Does it make sense for an academic to put effort in replicating another study? While reading a paper in Political Analysis (Katz, 2001) in 2005, I noticed a strange thing. In that paper, the author uses simulations to check how biased estimates are if one estimates fixed effects in a logit model by including fixed effects dummies rather than doing conditional logit.
However, the way the author described the fixed effects in the paper suggested that he assumed all fixed effects were equal. This, in fact, means there are no fixed effects, as equal fixed effects are just like a constant term. The author’s Stata code confirmed he indeed generated a ‘true’ model without fixed effects and hence the article’s interpretation was different from what it was actually doing. I fixed the code, re-ran the simulation and wrote up a correction which was also published in Political Analysis (Coupé, 2005). The author in his reply admitted the issue (Katz, 2005).
These two articles, Katz (2001) and Coupé (2005) thus provide a clean experiment to assess how a successful replication affects citations of both the replication and the original paper. Both papers were published in the same journal. Katz’s reply (Katz, 2005) shows the author of the original paper agrees with the flaw in the analysis of Katz (2001) so there is no uncertainty about whether the replication or the original is incorrect. And the flaw is at the core of the analysis in Katz (2001). In most replications, only parts of the analyses are shown to be incorrect or not replicable so subsequent citations might refer to the ‘good’ parts of the paper.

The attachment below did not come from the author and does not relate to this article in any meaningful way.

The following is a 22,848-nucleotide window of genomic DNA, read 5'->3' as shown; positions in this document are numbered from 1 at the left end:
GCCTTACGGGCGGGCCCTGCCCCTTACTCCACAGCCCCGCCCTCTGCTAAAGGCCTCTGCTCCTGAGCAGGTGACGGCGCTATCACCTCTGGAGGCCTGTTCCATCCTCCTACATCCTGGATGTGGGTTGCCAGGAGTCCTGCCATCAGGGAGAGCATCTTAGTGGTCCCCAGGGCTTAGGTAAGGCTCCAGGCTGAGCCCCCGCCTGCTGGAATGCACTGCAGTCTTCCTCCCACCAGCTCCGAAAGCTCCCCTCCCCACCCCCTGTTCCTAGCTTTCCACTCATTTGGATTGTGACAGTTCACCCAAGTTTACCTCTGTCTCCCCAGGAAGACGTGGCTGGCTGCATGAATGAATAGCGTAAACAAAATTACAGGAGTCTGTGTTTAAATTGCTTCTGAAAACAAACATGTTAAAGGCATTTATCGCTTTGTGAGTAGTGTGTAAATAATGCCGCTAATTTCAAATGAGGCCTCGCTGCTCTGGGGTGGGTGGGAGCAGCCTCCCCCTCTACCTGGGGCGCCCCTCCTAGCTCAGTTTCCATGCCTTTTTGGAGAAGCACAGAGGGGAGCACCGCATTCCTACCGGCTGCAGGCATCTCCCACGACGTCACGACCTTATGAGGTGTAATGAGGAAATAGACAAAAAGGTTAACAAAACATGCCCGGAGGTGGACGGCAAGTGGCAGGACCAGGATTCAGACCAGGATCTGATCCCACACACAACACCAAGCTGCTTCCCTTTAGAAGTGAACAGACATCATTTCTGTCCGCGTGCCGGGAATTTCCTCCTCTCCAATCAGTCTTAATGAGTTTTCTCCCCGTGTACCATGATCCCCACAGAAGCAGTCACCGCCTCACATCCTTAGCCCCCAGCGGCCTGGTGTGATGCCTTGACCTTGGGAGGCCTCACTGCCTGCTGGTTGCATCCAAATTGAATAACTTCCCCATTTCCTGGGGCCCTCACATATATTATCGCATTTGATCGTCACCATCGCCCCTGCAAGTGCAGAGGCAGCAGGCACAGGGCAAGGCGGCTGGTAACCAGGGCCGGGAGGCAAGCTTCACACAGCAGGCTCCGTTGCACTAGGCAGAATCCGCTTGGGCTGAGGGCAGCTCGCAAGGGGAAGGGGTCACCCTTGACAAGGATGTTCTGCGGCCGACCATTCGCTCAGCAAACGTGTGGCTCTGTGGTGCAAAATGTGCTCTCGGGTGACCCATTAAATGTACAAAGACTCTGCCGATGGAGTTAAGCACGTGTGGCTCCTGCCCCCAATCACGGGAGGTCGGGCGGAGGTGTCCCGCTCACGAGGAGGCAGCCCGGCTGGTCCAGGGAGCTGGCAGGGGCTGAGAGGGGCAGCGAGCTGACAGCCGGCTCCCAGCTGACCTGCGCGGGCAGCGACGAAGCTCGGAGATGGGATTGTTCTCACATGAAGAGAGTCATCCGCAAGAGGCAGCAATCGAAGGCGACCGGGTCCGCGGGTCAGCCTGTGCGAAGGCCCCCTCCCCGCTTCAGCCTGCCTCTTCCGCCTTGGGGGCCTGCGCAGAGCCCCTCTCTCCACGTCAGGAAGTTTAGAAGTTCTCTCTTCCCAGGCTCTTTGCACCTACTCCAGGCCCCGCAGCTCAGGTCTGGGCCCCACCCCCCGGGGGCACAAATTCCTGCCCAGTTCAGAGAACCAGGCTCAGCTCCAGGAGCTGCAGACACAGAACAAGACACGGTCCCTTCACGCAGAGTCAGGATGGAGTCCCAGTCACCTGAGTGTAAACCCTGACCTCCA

I used Google search to find citations of Katz (2001) and Coupé (2005) and then eliminated the citations coming from multiple versions of the same papers. The table below gives the results.
The table shows that even after publication of the correction, more than 70% of citing papers only cite the Katz study. This remains true even if one restricts the sample to citations from more than 5 years after the publication of the correction.
I also investigated how those papers that cite both Katz (2001) and Coupé (2005) cite these papers. I could find the complete text for 13 out of 15 such papers. None indicates the issue with the Katz (2001) study, instead both studies are used as examples of studies that find one can include fixed effects dummies in a logit regression if the number of observations per individual is sufficiently big. While both studies indeed come to that conclusion, the Katz (2001) study could not make that claim based on the analysis it did. This suggest that even those people who at least knew about the Coupé (2005) article also did not really care about this fact.
While the fact that many people continue to cite research that has been shown to be seriously flawed is possibly disappointing, this should not come as a surprise. Retraction Watch (2015) has a league table of citations given to papers after they have been retracted.
Further, my experience is consistent with the results of Hubbard and Armstrong (1994). They find that “Published replications do not attract as many citations after publication as do the original studies, even when the results fail to support the original studies.” In other words, even after the replication has been published, the original article continues to be cited more frequently than the replication. This is true even when the results from the original study were overturned by the replication.